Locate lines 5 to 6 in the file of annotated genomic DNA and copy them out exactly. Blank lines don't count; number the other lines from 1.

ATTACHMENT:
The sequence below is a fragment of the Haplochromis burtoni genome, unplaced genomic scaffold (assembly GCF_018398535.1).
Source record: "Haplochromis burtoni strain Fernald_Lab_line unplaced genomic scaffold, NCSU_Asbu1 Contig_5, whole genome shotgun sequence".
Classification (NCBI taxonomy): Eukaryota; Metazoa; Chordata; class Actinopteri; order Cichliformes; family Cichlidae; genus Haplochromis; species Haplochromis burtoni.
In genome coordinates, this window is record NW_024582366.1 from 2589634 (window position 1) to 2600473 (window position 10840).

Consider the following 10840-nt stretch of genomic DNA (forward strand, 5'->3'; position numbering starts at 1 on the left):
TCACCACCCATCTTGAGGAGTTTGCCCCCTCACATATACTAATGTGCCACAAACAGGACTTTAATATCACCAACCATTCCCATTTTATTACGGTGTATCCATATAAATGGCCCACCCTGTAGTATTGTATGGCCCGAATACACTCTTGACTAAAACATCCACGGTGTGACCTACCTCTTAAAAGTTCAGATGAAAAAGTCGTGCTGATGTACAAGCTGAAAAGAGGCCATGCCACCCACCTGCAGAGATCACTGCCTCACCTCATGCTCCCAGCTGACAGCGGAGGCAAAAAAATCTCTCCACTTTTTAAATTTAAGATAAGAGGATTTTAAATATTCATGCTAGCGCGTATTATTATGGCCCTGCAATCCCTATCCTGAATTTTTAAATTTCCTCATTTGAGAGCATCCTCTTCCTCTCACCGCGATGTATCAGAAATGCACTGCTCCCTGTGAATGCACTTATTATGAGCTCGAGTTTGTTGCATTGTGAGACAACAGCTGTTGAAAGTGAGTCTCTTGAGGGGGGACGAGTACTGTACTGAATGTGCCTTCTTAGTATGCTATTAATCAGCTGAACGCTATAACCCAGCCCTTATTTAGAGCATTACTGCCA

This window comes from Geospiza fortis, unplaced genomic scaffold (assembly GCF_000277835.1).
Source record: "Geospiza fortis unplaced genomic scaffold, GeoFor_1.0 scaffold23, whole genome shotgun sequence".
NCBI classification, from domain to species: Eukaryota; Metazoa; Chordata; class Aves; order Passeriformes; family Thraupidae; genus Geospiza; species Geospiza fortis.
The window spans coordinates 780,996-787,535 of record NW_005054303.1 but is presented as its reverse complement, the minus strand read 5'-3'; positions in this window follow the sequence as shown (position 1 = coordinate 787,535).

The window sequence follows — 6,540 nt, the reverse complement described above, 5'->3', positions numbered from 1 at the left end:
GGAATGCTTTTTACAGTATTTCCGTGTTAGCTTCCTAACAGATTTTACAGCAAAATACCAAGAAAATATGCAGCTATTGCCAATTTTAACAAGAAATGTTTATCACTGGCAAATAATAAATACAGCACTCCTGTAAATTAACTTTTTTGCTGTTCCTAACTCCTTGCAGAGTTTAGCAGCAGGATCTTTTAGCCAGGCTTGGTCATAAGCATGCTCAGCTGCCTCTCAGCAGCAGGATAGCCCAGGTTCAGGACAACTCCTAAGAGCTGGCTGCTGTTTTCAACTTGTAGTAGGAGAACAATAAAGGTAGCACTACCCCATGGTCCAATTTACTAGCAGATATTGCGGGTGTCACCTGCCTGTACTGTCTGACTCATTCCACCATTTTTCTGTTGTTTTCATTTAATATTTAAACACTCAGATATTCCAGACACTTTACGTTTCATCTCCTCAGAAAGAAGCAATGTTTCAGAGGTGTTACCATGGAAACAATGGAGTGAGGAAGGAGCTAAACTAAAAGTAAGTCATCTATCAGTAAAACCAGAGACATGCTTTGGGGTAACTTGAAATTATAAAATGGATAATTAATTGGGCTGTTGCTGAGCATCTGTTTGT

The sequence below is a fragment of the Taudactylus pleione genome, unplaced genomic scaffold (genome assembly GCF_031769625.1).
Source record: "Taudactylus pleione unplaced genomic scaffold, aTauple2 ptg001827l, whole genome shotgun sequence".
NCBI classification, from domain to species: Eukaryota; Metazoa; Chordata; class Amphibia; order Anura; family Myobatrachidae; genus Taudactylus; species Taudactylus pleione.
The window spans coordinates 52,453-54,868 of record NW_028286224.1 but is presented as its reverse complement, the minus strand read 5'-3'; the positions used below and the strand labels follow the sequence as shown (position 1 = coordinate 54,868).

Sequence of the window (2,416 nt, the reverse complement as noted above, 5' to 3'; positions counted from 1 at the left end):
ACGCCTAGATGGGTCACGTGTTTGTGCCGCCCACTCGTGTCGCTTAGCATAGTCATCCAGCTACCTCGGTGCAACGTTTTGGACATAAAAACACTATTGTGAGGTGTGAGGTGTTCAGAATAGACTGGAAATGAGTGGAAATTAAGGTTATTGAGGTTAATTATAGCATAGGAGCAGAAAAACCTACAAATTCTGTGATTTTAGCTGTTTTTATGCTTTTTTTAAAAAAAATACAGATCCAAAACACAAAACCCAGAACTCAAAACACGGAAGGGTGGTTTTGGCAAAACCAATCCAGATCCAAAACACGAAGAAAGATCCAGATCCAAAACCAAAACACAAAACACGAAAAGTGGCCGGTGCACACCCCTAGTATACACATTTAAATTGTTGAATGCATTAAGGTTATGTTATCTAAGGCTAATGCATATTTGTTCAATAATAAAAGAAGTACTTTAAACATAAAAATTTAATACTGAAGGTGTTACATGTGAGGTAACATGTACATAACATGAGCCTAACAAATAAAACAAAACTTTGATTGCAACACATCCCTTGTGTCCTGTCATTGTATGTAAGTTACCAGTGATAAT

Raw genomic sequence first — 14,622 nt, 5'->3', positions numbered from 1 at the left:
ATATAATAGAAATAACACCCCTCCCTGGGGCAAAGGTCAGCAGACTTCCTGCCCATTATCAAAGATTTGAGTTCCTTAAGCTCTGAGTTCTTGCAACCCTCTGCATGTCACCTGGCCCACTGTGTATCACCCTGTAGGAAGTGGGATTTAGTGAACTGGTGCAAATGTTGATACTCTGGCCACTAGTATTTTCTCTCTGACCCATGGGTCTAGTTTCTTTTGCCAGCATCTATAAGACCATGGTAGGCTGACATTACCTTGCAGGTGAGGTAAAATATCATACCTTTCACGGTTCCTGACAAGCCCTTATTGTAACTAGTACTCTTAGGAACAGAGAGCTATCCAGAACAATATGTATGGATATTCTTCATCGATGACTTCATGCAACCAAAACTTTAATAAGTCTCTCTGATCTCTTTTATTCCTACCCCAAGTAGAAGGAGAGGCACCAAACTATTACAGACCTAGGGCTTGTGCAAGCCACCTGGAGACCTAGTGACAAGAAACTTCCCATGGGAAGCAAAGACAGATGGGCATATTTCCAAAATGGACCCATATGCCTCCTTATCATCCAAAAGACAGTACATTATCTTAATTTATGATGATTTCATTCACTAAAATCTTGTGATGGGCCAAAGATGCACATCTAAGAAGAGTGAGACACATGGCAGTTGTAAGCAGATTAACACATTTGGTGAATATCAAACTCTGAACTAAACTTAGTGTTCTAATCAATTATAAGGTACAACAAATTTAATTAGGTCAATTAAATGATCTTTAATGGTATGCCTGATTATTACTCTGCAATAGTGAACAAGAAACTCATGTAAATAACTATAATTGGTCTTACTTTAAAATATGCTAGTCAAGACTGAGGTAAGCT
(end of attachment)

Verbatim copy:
Consider the following 10840-nt stretch of genomic DNA (forward strand, 5'->3'; position numbering starts at 1 on the left):
TCACCACCCATCTTGAGGAGTTTGCCCCCTCACATATACTAATGTGCCACAAACAGGACTTTAATATCACCAACCATTCCCATTTTATTACGGTGTATCCATATAAATGGCCCACCCTGTAGTATTGTATGGCCCGAATACACTCTTGACTAAAACATCCACGGTGTGACCTACCTCTTAAAAGTTCAGATGAAAAAGTCGTGCTGATGTACAAGCTGAAAAGAGGCCATGCCACCCACCTGCAGAGATCACTGCCTCACCTCATGCTCCCAGCTGACAGCGGAGGCAAAAAAATCTCTCCACTTTTTAAATTTAAGATAAGAGGATTTTAAATATTCATGCTAGCGCGTATTATTATGGCCCTGCAATCCCTATCCTGAATTTTTAAATTTCCTCATTTGAGAGCATCCTCTTCCTCTCACCGCGATGTATCAGAAATGCACTGCTCCCTGTGAATGCACTTATTATGAGCTCGAGTTTGTTGCATTGTGAGACAACAGCTGTTGAAAGTGAGTCTCTTGAGGGGGGACGAGTACTGTACTGAATGTGCCTTCTTAGTATGCTATTAATCAGCTGAACGCTATAACCCAGCCCTTATTTAGAGCATTACTGCCA